Run the Hook in Sandy Hook, NJ, was quite the experience. I’d been to Jersey twice before, once to Wildwood and once to Jersey City/Hoboken to park and ride the train into NYC. However, this time, I travelled with a Jersey native and we stayed with one of her friends’ parents’. Packet pickup was easy – it was at the local running store. I also got a shirt that was on clearance, my favorite kind of shirt. Of course we hit Starbucks a few times over the 24 hours and checked out World Market and a health food store.
Sunday morning was pretty chill because we didn’t have to leave for Sandy Hook until 8:30 or so with a race start at 10am. We got to the parking lot and then had about a mile or 15 minute walk to the start. It was cold, around 50*, rainy, and windy (up to 26 mph gusts). I set my intention early on, even a few days before, because I knew I had to be in the right mindset mentally.
After warming up, we got to the start line about 10 minutes before go time. 10:00 came and went, and we were standing, shivering, waiting to get going. I did not consider bringing long pants or a long sleeve shirt, or even gloves to a May race. I had a short sleeve shirt and compression shorts so I was anxious to get going.
10:03, 10:04 rolled around, and people were getting antsy, so antsy in fact that they started yelling things like, “Let’s go!” “Start! Start!” When the RD came on the mic and said, “We’re just trying to make sure as many people as possible get to the start line,” people lost it – they definitely expressed their feelings with words. Jackie told me that this was a very Jersey experience, so I laughed and embraced it.
The course itself was great – very flat and easy to follow. I carried only my phone (in a baggie in my pocket), headphones, and my Garmin. We ran along the Sandy Hook Bay side of the peninsula (or barrier spit, rather). The wind was pretty constant except for some gusts that took my breath away. The rain was mostly unnoticeable the majority of the time except for when my cotton shirt got heavy. Eventually my hands warmed up past numb.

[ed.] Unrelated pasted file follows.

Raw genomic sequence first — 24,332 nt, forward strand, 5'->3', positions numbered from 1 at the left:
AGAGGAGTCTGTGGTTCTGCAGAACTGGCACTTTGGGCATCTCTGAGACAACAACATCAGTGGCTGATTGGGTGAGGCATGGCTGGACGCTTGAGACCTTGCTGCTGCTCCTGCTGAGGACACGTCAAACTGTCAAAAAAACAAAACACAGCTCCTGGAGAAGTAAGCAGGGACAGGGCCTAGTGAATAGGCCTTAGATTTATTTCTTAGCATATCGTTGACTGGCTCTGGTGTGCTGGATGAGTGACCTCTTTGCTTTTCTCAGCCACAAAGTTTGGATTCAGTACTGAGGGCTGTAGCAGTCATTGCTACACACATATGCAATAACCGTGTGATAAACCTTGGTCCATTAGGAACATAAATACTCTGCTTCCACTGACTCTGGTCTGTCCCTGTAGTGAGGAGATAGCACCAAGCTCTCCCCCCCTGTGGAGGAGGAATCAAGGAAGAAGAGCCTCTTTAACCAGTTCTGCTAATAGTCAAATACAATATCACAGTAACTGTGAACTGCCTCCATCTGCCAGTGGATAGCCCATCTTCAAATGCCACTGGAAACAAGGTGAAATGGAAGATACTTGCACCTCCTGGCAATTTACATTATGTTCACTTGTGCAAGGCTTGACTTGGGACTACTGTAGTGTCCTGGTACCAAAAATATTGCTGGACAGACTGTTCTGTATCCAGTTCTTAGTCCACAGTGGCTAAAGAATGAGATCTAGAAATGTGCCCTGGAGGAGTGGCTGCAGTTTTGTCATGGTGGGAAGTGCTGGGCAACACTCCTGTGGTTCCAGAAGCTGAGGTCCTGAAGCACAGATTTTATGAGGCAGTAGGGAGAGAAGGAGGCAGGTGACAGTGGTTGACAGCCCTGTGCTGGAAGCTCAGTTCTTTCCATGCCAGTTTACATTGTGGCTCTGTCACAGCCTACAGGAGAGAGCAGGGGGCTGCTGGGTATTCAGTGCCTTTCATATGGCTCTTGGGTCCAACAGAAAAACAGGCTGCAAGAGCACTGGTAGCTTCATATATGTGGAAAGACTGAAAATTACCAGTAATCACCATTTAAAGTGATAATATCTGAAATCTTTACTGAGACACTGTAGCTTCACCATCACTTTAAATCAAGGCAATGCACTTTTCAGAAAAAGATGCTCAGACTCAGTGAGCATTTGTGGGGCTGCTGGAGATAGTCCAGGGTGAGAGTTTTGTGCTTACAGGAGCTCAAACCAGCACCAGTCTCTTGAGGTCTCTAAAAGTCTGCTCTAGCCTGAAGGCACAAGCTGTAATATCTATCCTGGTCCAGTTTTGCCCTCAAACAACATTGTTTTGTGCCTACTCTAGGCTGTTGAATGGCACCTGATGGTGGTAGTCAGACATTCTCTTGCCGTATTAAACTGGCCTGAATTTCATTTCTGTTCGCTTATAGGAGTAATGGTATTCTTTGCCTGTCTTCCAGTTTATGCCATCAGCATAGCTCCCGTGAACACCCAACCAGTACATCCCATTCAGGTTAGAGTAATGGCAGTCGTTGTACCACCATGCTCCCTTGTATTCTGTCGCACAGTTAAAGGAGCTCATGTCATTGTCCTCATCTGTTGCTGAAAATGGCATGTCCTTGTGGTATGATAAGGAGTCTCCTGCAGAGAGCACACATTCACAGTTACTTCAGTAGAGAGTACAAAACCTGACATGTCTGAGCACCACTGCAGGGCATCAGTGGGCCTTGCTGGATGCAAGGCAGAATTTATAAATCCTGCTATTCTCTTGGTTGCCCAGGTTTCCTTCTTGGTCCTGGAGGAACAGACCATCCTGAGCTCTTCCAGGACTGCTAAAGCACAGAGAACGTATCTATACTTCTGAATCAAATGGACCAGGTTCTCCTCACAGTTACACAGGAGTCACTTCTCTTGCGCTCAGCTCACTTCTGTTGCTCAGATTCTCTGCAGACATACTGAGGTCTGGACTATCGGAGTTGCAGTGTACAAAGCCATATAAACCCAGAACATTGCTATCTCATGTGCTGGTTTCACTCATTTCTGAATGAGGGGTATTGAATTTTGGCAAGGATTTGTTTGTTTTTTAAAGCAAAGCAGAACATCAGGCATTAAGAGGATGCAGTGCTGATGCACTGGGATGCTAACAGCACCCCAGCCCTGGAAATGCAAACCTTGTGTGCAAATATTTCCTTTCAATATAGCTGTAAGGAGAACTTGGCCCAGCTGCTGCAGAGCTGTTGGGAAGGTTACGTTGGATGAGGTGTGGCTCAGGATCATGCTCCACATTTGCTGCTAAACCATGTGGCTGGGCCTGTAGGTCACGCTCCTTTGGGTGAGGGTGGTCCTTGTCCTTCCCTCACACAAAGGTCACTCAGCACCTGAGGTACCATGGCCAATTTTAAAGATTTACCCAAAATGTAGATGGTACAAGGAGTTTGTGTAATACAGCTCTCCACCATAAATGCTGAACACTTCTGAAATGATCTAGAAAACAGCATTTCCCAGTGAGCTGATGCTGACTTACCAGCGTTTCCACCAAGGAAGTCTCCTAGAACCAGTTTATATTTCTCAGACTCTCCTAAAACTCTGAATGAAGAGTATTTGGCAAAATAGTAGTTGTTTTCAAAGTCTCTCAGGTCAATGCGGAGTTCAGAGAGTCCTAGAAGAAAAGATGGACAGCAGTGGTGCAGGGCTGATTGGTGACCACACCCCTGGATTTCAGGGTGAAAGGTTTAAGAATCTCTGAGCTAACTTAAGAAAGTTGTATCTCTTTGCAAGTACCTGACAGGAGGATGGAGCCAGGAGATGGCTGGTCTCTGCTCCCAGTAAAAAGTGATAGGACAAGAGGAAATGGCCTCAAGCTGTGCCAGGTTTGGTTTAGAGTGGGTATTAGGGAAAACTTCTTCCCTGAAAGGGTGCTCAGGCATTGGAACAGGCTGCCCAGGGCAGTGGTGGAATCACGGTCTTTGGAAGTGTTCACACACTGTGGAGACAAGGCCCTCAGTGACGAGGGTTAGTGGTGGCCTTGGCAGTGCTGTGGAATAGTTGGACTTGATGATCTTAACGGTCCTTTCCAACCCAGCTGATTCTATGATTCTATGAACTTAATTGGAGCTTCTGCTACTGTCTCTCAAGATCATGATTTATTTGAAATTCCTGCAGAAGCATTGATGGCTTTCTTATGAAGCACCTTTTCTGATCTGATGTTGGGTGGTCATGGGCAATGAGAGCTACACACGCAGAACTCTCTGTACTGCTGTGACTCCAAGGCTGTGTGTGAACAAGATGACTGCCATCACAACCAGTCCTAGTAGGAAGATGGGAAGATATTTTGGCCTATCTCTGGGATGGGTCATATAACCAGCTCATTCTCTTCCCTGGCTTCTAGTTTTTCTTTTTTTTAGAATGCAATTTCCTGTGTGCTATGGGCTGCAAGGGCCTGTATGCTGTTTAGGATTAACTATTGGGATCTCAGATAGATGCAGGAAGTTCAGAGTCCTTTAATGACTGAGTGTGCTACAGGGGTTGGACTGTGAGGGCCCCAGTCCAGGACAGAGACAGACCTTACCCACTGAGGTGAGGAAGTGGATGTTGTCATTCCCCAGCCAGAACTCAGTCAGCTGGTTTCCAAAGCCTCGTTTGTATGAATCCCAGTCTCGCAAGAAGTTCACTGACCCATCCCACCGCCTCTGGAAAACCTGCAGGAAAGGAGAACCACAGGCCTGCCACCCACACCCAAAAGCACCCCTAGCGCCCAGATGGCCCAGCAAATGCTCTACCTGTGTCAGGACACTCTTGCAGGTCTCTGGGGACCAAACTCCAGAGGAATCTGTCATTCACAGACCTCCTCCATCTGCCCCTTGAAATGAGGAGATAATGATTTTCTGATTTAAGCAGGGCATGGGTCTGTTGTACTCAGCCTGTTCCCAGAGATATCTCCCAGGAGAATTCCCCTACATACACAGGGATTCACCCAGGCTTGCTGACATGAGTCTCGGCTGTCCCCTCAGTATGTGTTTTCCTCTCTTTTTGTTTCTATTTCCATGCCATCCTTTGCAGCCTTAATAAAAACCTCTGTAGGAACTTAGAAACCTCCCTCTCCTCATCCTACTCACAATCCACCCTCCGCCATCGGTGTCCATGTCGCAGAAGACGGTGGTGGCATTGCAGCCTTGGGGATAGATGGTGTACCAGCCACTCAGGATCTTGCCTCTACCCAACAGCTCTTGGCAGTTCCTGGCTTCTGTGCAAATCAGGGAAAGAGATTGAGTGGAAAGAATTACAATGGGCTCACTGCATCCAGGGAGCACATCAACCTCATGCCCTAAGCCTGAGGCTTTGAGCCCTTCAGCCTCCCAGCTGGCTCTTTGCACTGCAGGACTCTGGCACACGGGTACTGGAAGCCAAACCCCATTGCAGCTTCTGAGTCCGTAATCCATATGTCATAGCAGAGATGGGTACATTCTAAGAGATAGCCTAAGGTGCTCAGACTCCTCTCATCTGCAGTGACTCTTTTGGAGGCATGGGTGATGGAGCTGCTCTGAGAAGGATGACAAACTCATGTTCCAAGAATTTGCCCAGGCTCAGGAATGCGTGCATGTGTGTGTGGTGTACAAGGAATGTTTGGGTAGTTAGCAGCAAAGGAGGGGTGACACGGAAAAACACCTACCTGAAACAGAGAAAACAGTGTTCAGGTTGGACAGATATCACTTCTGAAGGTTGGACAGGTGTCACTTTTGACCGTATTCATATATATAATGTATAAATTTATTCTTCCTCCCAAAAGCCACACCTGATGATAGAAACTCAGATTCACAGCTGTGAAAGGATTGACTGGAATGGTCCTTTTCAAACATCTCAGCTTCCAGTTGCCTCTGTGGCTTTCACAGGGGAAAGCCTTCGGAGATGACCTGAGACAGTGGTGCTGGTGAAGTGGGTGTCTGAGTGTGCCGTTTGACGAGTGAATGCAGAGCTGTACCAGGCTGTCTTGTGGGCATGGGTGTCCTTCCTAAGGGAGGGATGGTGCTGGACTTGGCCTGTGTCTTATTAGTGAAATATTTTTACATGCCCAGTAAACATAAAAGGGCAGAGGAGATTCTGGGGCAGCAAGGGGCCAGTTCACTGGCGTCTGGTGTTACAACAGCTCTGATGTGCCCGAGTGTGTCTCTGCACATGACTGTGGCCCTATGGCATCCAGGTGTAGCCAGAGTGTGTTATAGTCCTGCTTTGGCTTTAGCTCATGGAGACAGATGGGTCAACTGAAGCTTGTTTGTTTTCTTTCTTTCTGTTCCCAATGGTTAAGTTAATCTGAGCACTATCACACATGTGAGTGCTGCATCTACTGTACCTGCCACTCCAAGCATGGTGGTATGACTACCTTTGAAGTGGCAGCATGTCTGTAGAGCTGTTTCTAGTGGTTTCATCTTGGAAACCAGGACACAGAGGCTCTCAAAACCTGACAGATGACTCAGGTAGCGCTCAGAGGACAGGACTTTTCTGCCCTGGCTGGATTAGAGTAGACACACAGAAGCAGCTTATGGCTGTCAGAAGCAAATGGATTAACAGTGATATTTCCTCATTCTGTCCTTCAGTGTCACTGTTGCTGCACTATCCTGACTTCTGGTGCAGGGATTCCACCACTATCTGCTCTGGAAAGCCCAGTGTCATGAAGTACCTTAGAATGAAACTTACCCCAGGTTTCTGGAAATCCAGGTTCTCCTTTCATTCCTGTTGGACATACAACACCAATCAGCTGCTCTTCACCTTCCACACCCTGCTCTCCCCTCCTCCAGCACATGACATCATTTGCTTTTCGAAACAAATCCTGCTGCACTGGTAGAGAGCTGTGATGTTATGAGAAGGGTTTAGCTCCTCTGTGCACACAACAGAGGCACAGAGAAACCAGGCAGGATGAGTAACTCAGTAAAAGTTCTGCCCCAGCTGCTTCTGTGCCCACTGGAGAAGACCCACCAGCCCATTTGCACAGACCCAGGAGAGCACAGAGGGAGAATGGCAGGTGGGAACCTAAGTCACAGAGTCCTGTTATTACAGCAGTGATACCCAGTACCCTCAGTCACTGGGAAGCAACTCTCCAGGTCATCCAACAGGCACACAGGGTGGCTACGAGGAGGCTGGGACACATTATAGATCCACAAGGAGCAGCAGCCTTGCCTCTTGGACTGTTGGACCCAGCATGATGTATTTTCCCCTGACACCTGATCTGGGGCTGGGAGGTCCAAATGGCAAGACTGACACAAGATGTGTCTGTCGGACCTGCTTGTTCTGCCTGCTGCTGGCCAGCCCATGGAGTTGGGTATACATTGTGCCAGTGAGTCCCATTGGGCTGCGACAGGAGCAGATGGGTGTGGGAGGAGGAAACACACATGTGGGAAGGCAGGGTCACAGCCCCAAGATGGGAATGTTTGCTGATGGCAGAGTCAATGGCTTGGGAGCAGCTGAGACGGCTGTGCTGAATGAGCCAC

I had mostly negative splits, and was very cognizant of my effort towards the beginning. I knew that if I didn’t keep it under control, my heart rate would jump up at the beginning and it’d be a very difficult race.
We did a couple out-and-backs on the 10K course. I saw Jackie at one point and she got a couple pics. I was actually in really good spirits the entire time – mostly because I literally had no other option. We were gonna be cold and wet anyway, so might as well have a good attitude. I found myself smiling quite a bit, and I’m sure having music helped.
I crossed the line, according to official results, in 55:33. Strava says I completed 6.01 miles in 55:36. It’s unclear to me, even after the RD posted after the race, how long the course actually was. I started my watch late. With these differing results, I can infer that I ran between a 8:57 and 9:14 pace, which either way is a huge PR for me. In February, my 10K pace was 9:35.
I was so pleased and definitely had that runner’s high from even a few minutes into the race. It was a HUGE mental and physical breakthrough for me to run like that in those conditions.
It took a hot shower, layers, and brunch to warm up. We headed home and besides the rain, the drive was uneventful.
It’s Tuesday and I’m still elated from that race. I got to cross another state off my list, and be reminded that yes, training works. Yes, my body works. I have a runner’s body. I can do hard things. By far, this has been the best Mother’s Day in years.
Next up: Maryland Half Marathon. I’m comin’ for ya.